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15th Jun, 2021

'Reluctant approval' - green light for new Lidl at Battens Drive

Ross Crawford 26th Nov, 2020 Updated: 26th Nov, 2020

PLANS for a new supermarket for German food giant Lidl off Battens Drive were approved by Redditch planners last night (Wednesday, November 25).

And in truth, with the spectre of a costly planning appeal hanging over them – which the council would likely lose – they had little choice but to give their reluctant approval, despite an array of eloquent speakers against it.

The new store, on the site of the health and fitness club and beauty salon by the entrance to Arrow Valley Country Park, will extend to a retail space of just over 1,000 square metres, have parking for 95 cars, 10 motorcycles and 40 bicycles.

In addition Lidl will provide a signal controlled pedestrian crossing and bus stop on Battens Drive.

Members of the public speaking against the proposal raised fears of increased traffic, litter, and anti social behaviour.

One resident, David Pellett, a former police inspector whose experience included working as a fatal road traffic accident assessor, highlighted the rush hour traffic congestion already on Battens Drive.

“Early this year I became aware of an accident on Battens Drive close to the Arrow Valley car park where one person had to be cut out of a vehicle,” he told the committee.

“Should this plan be accepted without proper traffic calming measures, and I would recommend traffic lights at the junction with Hopyard Lane, the law of probabilities indicates that both more traffic and accidents will occur and the residents of Winyates West will suffer.”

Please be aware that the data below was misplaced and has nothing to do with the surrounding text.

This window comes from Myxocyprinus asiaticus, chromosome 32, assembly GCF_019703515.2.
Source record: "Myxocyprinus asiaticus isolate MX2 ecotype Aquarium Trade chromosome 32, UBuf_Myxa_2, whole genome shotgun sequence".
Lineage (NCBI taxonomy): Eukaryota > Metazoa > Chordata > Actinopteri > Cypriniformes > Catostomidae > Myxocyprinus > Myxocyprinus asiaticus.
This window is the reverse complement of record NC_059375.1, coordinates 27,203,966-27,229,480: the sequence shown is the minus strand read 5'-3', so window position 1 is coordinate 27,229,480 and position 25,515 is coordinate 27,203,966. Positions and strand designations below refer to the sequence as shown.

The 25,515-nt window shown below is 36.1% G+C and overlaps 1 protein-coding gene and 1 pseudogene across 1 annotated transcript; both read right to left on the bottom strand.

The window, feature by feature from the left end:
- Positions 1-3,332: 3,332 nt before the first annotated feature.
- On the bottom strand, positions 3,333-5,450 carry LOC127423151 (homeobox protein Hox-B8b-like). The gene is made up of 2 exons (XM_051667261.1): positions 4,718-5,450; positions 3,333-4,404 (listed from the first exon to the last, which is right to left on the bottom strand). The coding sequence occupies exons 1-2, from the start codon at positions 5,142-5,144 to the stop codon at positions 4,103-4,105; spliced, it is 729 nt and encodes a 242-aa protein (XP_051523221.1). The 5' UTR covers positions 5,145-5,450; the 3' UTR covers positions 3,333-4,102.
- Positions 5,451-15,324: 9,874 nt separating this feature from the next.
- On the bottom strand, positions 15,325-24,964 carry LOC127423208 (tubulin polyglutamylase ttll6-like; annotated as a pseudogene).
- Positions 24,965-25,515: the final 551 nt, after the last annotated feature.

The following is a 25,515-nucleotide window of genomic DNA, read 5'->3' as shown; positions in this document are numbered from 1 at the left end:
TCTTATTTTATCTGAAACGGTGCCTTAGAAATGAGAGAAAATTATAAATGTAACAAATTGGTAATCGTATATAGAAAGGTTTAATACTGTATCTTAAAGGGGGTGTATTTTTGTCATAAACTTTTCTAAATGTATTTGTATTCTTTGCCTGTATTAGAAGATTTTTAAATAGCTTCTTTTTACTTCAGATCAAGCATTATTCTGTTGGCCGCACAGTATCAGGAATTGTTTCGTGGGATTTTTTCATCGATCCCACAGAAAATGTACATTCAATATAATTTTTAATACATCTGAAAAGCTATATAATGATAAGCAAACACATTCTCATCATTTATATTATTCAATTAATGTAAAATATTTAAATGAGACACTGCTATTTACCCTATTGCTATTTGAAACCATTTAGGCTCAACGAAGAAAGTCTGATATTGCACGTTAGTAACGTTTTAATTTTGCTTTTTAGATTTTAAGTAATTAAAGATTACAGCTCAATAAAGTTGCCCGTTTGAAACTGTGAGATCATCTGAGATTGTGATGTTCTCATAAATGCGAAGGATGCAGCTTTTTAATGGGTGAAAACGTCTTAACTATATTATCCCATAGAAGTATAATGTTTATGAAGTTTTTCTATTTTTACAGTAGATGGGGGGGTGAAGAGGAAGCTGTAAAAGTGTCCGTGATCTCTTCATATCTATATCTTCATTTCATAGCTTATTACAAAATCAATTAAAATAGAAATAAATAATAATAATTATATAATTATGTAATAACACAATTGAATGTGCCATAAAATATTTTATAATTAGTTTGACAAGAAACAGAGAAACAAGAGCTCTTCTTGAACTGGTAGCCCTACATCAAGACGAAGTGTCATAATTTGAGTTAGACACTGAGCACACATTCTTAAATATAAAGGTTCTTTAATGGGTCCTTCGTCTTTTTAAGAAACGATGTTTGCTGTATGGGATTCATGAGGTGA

Ken Williams, general manager of the Kingfisher shopping Centre, hit out at the ‘inflexibility of the applicant’ for failing to take advantage of several alternative sites in the town centre, either within the Kingfisher or one of its car parks.

Other locations rejected by Lidl as unsuitable, included areas like the former bus depot in Church Road or in Edward Street by the railway station.

Mr Williams, a director of the town centre Business Improvement District and a contributor to the Town Centre Regeneration Board, underlined that the store was in the wrong location and that councillors should be supporting the town centre, not edge of town or out of town retail developments.

However Nick Hardy for the applicant emphasised that the highways authority, Worcestershire County Council, had raised no objections, and that the borough council’s own retail advisor could raise no objection.

He added that priority would be given to traffic accessing the Arrow Valley Park and the supermarket would create up to 40 new jobs.

In addition this store would be secondary to the town centre one, whose lease would be honoured until at least its renewal date in 2023.

Councillor Bill Harnett (Lab, Church Hill) raised concerns about the store’s impact on the district centres of Church Hill and Winyates,

Coun Tom Baker-Price (Con, Headless Cross and Oakenshaw) spoke for many members when he said the store was in the ‘wrong place’ before adding: “Without the retail advisor supporting us I do not think we will win any planning appeal.”

He proposed approval of the application and was seconded by Coun Andy Fry (Lab, Lodge Park). Put to the vote the plan was approved with Coun Harnett voting against and Coun Roger Bennett (Con, Headless Cross and Oakenshaw) abstaining.

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